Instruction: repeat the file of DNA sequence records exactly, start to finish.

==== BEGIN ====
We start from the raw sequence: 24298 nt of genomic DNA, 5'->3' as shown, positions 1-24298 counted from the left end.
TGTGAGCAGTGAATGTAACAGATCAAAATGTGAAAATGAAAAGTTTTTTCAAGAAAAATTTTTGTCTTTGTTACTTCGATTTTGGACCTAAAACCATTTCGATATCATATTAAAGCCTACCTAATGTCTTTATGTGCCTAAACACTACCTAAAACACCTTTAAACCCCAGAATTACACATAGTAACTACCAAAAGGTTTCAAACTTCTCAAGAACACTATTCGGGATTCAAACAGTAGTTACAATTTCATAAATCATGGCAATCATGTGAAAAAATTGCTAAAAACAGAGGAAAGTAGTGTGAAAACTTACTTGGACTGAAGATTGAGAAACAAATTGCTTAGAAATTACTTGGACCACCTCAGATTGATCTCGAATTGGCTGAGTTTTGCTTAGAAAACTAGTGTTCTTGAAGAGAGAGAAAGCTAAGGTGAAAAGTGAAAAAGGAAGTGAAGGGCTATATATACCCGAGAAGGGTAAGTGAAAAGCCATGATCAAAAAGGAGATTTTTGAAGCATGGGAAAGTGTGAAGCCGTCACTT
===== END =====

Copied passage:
We start from the raw sequence: 24298 nt of genomic DNA, 5'->3' as shown, positions 1-24298 counted from the left end.
TGTGAGCAGTGAATGTAACAGATCAAAATGTGAAAATGAAAAGTTTTTTCAAGAAAAATTTTTGTCTTTGTTACTTCGATTTTGGACCTAAAACCATTTCGATATCATATTAAAGCCTACCTAATGTCTTTATGTGCCTAAACACTACCTAAAACACCTTTAAACCCCAGAATTACACATAGTAACTACCAAAAGGTTTCAAACTTCTCAAGAACACTATTCGGGATTCAAACAGTAGTTACAATTTCATAAATCATGGCAATCATGTGAAAAAATTGCTAAAAACAGAGGAAAGTAGTGTGAAAACTTACTTGGACTGAAGATTGAGAAACAAATTGCTTAGAAATTACTTGGACCACCTCAGATTGATCTCGAATTGGCTGAGTTTTGCTTAGAAAACTAGTGTTCTTGAAGAGAGAGAAAGCTAAGGTGAAAAGTGAAAAAGGAAGTGAAGGGCTATATATACCCGAGAAGGGTAAGTGAAAAGCCATGATCAAAAAGGAGATTTTTGAAGCATGGGAAAGTGTGAAGCCGTCACTT